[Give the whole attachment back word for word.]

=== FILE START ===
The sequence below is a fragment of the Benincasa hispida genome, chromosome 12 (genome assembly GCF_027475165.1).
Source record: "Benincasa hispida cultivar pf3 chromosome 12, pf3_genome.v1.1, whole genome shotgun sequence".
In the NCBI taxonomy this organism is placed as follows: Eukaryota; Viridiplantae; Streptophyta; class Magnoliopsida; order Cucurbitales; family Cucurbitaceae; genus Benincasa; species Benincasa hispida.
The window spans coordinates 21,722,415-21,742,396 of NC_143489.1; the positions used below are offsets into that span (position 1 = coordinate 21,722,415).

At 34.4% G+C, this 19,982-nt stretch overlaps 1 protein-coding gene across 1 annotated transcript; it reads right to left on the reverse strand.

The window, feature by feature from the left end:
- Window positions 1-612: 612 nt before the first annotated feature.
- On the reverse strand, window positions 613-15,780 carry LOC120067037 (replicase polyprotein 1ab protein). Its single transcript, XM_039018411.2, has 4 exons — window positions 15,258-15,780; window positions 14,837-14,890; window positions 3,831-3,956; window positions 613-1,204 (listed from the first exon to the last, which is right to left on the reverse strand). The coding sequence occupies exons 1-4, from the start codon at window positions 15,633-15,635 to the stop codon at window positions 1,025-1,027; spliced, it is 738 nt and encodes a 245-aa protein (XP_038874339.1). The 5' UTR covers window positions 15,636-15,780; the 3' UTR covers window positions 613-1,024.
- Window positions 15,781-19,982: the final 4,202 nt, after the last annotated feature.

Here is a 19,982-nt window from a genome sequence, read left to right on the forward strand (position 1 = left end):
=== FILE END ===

The sequence below is a fragment of the Benincasa hispida genome, chromosome 12 (genome assembly GCF_027475165.1).
Source record: "Benincasa hispida cultivar pf3 chromosome 12, pf3_genome.v1.1, whole genome shotgun sequence".
In the NCBI taxonomy this organism is placed as follows: Eukaryota; Viridiplantae; Streptophyta; class Magnoliopsida; order Cucurbitales; family Cucurbitaceae; genus Benincasa; species Benincasa hispida.
The window spans coordinates 21,722,415-21,742,396 of NC_143489.1; the positions used below are offsets into that span (position 1 = coordinate 21,722,415).

At 34.4% G+C, this 19,982-nt stretch overlaps 1 protein-coding gene across 1 annotated transcript; it reads right to left on the reverse strand.

The window, feature by feature from the left end:
- Window positions 1-612: 612 nt before the first annotated feature.
- On the reverse strand, window positions 613-15,780 carry LOC120067037 (replicase polyprotein 1ab protein). Its single transcript, XM_039018411.2, has 4 exons — window positions 15,258-15,780; window positions 14,837-14,890; window positions 3,831-3,956; window positions 613-1,204 (listed from the first exon to the last, which is right to left on the reverse strand). The coding sequence occupies exons 1-4, from the start codon at window positions 15,633-15,635 to the stop codon at window positions 1,025-1,027; spliced, it is 738 nt and encodes a 245-aa protein (XP_038874339.1). The 5' UTR covers window positions 15,636-15,780; the 3' UTR covers window positions 613-1,024.
- Window positions 15,781-19,982: the final 4,202 nt, after the last annotated feature.

Here is a 19,982-nt window from a genome sequence, read left to right on the forward strand (position 1 = left end):